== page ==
From scraps to riches: A new community catering concept breathes new life into discarded delicacies. Eat well, eat local, and ease food waste at London’s Save the Date café.
Dalston is where it’s at in London. Home to both old East-end locals and young, up-and-coming internationals, the trendy neighborhood has found a new way to cater for its community. Here, the Save the Date café, a pay-as-you-feel restaurant and food community center, whips up some fantastic meals from food originally destined for landfills. 2.5 days a week, trained chef James and Ruth, a student and organic farm employee, invite their guests to bridge the gap between urban challenges and everyday eating habits. Their concept: save the world by eating well. To get a better taste of what this entails, we joined Ruth and James in their pursuits, from food collection to reception.
Buzzing in the Bee Garden
At the café’s home in Dalston’s Bootstrap Building, a large hexagon-shaped gate welcomes guests into a contained open-air yard where all sorts of projects are in progress, surrounding a hand-built kitchen. The whole space exudes the distinct feel of a creative center, with participants ranging from local school children to hipsters and the homeless. Here, at the Bee Garden, everyone comes together at several tables. Built and inspired by a waste-free mindset, all building materials were saved from scrap heaps and assembled on this secluded piece of space just off a busy street that crosses Dalston.
The new junk food
The café challenges the concept of ‘junk food,’ reframing it as ‘being good for you food’ that is unnecessarily wasted rather than ‘bad for you food’ that is happily sold. Eating ‘good junk’ combats the massive food waste of farmers, companies, and individuals, bite by bite. To be clear, this food is not rotten or unfit for consumption – instead, it is food that has erroneously been lost in translation between farm, factory, wholesale, shop, and consumer. According to Ruth, these lost fruit are indeed food for thought as “almost 40 % of all food produced in the UK goes to landfill.”
Thus the food waste or, as they prefer to call it, intercepted food is not what it sounds like, but more what it looks like: yummy. Save the Date cooks with raw ingredients and the ever-changing menu, presented daily on their black board, is nothing less than restaurant quality. James shows us the kitchen and explains the food and health regulations. Checks are regularly performed by independent bodies, which continue to award them full marks – very impressive considering the modest set-up. Both James and Ruth are experts at going beyond expectations – and treated us to some of the best mozzarella we have ever had.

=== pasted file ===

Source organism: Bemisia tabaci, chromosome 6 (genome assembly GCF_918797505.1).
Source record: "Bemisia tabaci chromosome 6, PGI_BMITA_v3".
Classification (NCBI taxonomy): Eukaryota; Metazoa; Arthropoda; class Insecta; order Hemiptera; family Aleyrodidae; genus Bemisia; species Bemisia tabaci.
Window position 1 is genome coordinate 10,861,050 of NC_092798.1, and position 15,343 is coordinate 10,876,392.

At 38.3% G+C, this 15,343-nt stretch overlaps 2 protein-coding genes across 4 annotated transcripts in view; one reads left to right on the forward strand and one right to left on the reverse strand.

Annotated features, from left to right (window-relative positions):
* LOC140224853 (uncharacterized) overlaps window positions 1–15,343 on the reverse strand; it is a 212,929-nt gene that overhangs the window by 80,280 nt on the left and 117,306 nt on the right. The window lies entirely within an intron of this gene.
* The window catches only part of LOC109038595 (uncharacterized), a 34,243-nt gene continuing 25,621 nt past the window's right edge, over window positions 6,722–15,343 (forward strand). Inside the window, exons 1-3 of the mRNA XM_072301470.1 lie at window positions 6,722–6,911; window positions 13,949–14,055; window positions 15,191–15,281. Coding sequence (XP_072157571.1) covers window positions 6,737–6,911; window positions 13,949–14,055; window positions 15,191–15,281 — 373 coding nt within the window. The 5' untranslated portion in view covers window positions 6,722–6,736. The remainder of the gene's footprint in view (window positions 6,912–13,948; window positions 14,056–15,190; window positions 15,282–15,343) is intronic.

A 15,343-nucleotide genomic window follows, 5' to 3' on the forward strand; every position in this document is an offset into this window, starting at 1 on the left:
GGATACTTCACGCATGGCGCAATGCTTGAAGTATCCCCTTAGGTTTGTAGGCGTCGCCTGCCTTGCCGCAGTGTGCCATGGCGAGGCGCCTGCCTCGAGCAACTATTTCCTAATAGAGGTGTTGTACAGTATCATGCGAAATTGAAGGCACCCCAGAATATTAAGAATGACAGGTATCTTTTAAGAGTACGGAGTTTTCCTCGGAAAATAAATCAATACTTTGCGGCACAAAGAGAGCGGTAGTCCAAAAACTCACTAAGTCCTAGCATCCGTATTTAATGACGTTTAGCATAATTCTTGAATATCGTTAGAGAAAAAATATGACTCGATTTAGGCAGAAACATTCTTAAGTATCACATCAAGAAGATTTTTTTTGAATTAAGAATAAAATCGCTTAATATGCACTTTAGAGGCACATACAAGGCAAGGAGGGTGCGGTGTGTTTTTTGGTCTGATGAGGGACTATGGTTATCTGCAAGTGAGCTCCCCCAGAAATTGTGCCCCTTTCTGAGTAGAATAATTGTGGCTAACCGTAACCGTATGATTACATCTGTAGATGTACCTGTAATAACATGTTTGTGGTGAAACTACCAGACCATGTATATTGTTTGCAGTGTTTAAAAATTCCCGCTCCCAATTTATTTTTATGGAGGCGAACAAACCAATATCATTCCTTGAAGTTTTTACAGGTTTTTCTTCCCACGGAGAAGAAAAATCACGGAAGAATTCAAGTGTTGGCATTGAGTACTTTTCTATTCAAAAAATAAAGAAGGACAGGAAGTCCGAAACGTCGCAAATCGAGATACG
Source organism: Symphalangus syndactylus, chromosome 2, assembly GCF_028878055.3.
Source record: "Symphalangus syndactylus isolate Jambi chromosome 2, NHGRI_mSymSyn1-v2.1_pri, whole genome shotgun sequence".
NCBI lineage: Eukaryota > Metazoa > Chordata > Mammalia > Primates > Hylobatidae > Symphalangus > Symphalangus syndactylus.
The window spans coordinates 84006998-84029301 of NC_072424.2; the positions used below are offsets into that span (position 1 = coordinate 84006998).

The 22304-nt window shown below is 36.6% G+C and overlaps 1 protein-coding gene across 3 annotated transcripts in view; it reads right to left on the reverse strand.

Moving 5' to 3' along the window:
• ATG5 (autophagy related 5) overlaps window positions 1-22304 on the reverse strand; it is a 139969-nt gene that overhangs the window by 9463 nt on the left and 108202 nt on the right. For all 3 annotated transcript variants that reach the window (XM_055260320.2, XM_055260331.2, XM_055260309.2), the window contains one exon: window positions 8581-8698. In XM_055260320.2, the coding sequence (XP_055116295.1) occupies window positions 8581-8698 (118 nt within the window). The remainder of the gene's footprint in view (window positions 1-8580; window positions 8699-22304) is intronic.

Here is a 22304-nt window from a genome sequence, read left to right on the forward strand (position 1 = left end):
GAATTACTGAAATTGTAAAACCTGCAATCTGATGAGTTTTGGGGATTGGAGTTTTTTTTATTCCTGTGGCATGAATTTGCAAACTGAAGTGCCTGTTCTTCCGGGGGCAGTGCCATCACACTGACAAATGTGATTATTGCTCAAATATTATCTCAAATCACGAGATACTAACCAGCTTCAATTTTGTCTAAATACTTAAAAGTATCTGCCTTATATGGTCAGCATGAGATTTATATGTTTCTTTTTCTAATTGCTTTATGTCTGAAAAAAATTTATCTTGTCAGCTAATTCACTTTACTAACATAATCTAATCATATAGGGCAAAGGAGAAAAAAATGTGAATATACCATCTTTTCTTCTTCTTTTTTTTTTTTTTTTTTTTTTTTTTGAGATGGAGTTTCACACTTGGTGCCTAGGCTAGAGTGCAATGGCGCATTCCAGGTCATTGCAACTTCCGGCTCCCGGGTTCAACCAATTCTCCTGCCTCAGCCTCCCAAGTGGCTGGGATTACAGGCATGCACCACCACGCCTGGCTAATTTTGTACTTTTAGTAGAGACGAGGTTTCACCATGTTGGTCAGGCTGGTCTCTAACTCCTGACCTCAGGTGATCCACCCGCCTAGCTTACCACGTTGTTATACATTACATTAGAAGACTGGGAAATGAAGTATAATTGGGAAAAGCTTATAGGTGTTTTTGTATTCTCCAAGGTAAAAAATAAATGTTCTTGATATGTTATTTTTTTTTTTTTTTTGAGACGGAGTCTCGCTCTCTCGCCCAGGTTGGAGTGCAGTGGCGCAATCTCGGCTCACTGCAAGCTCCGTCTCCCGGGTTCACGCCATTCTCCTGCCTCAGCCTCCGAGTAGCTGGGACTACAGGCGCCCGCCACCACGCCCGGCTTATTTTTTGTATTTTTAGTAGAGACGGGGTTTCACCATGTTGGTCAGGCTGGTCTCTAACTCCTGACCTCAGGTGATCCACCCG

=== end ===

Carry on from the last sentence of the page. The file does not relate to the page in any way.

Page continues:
Another important element in the mix is the café’s revolutionary payment system. As a not-for-profit egalitarian eatery, they provide food on a pay-as-you-feel (#PAYF) basis.
Ruth explains that “the system lets customers pay what they feel the food is worth, allowing our community to eat great food, whilst creating a better world.”
According to them, the system is surprisingly well-received and people actually tend to pay more, and leave more satisfied, when the ‘pay as you feel’ method is on the table. For Save the Date this approach makes sense on many levels. Most importantly, it enables everyone to take part, creating a truly inclusive experience with genuine power for change. And the result is noticeable – visitors are diverse and enthusiastic. Considering the fact that the urban project does not have to pay for ingredients, the philosophy is both fitting and realistic. Everything runs successfully on donations of time, energy, food, patronage, and ‘what you feel’ contributions. #PAYF ‘pays off’ all round, with suppliers eager to donate surplus food, which is sold fairly and inclusively, thus benefiting the local community.
The biggest donation however, comes from Ruth and James themselves, who give tirelessly to what is more than an eatery. Their gorgeously contagious passion spreads the love of food to everyone who’s hungry (for change). On Saturdays, the community is invited to come and pick up a free ‘waste basket’ to complement their weekend groceries. Save the Date is a true community center, promoting sustainable and conscious consumption as well as a social experience that allows us to take an active part in the movement against food waste.
Feeding by example
Meanwhile, behind metropolitan facades, waste management is the name of the less sexy urban game. Ambitious cities are increasingly becoming more mindful of food waste, encouraging citizens to use better disposal options, but also to be less wasteful in the first place. Recycling in 2015 is all about expanding the circular economy; it’s about choosing up- before re-. The café leads the movement by example, feeding consumers a more circular re-valuation of food. We were only too happy to join their table and are, too, saving the date for a waste-free future.
Save the Date café
2, Abbot Street
London, United Kingdom
All pictures, incl. the header image: smart magazine